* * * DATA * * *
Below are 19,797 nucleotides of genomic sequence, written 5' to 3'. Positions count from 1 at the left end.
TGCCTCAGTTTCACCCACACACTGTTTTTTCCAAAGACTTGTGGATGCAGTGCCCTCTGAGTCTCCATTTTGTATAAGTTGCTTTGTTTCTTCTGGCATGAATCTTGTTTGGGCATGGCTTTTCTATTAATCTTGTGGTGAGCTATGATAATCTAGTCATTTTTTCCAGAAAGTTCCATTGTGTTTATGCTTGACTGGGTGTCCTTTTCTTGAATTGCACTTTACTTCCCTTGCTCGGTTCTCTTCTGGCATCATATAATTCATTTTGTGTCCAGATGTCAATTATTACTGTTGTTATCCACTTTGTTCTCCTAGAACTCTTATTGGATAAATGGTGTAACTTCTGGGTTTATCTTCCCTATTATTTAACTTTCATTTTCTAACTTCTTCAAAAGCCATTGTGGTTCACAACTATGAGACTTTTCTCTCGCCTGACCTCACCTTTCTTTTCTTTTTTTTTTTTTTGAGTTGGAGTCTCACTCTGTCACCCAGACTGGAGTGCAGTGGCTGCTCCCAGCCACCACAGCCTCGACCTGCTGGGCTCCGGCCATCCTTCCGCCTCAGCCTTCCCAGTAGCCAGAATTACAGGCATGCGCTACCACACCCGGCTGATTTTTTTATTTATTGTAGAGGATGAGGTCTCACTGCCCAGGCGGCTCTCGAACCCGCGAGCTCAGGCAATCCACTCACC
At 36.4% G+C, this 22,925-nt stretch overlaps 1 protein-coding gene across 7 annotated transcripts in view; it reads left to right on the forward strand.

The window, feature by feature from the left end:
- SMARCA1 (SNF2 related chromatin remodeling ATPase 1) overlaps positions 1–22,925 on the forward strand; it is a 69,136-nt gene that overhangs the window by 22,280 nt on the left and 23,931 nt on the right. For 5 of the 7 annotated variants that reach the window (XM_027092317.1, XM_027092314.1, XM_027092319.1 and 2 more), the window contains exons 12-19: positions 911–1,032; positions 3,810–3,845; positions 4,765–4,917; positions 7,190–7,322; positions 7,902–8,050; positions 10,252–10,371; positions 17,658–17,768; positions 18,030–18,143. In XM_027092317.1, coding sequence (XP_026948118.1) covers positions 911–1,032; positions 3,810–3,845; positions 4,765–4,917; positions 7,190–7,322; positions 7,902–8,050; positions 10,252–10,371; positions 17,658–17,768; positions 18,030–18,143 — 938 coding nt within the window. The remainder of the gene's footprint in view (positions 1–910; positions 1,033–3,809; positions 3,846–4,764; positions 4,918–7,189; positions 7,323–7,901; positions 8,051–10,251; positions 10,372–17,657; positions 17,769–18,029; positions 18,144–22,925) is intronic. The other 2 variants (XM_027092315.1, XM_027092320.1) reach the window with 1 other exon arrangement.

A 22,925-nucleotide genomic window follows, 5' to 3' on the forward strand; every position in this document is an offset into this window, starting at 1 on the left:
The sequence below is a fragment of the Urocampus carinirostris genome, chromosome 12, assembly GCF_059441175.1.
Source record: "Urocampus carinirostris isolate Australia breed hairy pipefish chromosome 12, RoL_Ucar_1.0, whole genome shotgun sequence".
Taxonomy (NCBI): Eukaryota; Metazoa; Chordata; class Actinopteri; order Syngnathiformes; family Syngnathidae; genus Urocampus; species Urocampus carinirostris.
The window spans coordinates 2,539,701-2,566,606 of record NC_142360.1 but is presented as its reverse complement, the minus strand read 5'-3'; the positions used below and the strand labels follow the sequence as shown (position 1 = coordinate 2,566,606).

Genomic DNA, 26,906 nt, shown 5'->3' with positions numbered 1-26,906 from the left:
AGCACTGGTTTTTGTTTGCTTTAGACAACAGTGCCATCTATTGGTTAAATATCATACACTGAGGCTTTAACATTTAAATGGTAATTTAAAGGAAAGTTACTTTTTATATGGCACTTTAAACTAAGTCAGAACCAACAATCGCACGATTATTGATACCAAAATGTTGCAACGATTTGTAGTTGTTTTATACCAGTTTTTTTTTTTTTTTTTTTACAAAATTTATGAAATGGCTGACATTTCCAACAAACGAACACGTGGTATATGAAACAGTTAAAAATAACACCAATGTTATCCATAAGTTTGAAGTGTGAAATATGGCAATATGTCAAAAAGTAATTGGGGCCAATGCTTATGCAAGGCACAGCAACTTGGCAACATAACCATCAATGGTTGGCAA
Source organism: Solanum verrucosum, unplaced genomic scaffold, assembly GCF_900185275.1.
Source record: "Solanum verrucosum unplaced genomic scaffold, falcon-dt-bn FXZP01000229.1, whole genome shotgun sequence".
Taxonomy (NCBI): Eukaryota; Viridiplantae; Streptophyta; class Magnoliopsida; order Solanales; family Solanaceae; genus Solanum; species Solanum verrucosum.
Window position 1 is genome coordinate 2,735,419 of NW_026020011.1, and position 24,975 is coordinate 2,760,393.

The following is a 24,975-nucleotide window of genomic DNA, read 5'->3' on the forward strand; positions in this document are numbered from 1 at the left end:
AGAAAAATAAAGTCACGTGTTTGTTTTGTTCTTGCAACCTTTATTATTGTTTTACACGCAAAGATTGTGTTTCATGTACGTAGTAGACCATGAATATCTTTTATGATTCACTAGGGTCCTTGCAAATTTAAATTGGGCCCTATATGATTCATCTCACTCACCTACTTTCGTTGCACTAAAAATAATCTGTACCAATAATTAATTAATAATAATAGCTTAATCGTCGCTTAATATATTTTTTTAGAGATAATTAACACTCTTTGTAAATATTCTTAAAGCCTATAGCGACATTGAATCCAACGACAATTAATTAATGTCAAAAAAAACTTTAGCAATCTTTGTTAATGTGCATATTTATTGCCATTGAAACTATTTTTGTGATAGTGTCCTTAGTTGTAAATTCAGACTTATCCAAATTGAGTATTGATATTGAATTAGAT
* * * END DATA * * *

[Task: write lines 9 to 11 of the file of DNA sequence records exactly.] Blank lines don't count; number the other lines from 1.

Taxonomy (NCBI): Eukaryota; Metazoa; Chordata; class Actinopteri; order Syngnathiformes; family Syngnathidae; genus Urocampus; species Urocampus carinirostris.
The window spans coordinates 2,539,701-2,566,606 of record NC_142360.1 but is presented as its reverse complement, the minus strand read 5'-3'; the positions used below and the strand labels follow the sequence as shown (position 1 = coordinate 2,566,606).

Genomic DNA, 26,906 nt, shown 5'->3' with positions numbered 1-26,906 from the left: